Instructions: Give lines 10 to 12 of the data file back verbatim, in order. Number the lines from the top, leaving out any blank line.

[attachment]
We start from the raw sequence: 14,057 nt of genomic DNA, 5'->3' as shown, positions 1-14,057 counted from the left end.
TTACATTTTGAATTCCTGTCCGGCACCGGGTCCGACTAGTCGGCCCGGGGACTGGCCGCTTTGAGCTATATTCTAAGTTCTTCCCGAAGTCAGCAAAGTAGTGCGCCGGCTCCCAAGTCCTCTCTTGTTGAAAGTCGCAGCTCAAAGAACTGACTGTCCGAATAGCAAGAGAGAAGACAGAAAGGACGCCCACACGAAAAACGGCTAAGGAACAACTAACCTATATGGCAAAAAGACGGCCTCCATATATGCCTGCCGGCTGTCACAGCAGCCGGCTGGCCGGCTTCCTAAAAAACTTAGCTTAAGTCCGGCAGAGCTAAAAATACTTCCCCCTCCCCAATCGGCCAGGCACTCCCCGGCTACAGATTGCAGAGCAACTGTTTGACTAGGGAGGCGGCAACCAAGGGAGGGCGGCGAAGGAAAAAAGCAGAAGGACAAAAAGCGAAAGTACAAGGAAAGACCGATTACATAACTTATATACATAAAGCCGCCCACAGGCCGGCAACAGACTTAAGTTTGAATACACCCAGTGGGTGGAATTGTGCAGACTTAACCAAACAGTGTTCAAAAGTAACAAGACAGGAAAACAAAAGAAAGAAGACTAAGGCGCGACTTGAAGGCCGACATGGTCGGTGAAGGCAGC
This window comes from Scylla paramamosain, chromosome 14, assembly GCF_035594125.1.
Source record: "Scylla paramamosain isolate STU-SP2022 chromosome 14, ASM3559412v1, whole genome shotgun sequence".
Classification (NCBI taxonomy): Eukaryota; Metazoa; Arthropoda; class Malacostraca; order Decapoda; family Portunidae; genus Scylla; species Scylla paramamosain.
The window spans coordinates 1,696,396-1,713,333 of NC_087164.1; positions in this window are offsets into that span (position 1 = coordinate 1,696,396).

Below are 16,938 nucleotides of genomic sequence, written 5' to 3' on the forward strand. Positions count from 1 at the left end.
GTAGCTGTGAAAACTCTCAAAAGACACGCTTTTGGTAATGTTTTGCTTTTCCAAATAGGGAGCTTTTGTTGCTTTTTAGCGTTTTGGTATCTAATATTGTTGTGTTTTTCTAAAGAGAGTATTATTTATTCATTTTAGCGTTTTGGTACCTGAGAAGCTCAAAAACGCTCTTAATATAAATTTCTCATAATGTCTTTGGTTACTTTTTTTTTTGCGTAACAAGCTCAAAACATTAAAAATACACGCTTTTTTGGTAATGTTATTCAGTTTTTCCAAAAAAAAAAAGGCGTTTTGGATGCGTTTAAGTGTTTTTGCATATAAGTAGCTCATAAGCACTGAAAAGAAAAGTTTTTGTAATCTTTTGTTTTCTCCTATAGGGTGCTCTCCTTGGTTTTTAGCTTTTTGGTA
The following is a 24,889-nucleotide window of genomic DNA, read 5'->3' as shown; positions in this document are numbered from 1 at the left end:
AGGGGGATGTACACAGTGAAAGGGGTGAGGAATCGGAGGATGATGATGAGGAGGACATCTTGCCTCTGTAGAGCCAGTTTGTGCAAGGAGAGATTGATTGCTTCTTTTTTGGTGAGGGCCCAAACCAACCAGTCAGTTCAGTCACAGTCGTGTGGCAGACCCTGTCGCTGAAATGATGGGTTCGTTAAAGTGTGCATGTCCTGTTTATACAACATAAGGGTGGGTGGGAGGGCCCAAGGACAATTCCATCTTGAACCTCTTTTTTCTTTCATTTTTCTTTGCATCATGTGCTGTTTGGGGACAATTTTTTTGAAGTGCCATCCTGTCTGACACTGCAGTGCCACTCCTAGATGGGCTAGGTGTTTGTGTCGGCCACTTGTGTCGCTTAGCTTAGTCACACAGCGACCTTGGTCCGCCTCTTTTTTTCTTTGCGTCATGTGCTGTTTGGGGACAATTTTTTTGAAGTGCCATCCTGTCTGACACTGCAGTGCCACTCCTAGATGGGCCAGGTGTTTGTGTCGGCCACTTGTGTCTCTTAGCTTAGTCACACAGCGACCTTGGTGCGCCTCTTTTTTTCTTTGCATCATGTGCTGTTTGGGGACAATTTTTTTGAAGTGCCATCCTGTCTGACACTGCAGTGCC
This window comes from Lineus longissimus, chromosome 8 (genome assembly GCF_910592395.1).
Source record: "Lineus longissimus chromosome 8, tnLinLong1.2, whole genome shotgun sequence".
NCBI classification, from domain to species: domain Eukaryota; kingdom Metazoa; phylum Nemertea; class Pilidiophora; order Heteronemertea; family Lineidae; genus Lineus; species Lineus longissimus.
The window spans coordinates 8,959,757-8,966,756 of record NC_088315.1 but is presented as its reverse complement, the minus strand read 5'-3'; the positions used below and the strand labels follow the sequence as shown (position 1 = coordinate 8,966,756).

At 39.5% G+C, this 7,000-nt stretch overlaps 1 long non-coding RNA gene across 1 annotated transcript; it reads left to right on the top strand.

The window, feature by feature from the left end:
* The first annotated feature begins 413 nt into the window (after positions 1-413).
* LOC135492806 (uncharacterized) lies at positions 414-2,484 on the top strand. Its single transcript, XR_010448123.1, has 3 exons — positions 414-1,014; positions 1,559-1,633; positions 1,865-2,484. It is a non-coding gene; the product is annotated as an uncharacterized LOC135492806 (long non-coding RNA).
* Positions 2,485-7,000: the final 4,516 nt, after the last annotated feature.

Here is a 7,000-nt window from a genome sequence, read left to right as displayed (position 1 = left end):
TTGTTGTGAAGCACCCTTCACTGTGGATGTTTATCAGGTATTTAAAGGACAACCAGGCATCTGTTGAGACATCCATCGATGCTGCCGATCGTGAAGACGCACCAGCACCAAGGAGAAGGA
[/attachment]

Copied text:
AGGGGGATGTACACAGTGAAAGGGGTGAGGAATCGGAGGATGATGATGAGGAGGACATCTTGCCTCTGTAGAGCCAGTTTGTGCAAGGAGAGATTGATTGCTTCTTTTTTGGTGAGGGCCCAAACCAACCAGTCAGTTCAGTCACAGTCGTGTGGCAGACCCTGTCGCTGAAATGATGGGTTCGTTAAAGTGTGCATGTCCTGTTTATACAACATAAGGGTGGGTGGGAGGGCCCAAGGACAATTCCATCTTGAACCTCTTTTTTCTTTCATTTTTCTTTGCATCATGTGCTGTTTGGGGACAATTTTTTTGAAGTGCCATCCTGTCTGACACTGCAGTGCCACTCCTAGATGGGCTAGGTGTTTGTGTCGGCCACTTGTGTCGCTTAGCTTAGTCACACAGCGACCTTGGTCCGCCTCTTTTTTTCTTTGCGTCATGTGCTGTTTGGGGACAATTTTTTTGAAGTGCCATCCTGTCTGACACTGCAGTGCCACTCCTAGATGGGCCAGGTGTTTGTGTCGGCCACTTGTGTCTCTTAGCTTAGTCACACAGCGACCTTGGTGCGCCTCTTTTTTTCTTTGCATCATGTGCTGTTTGGGGACAATTTTTTTGAAGTGCCATCCTGTCTGACACTGCAGTGCC
This window comes from Lineus longissimus, chromosome 8 (genome assembly GCF_910592395.1).
Source record: "Lineus longissimus chromosome 8, tnLinLong1.2, whole genome shotgun sequence".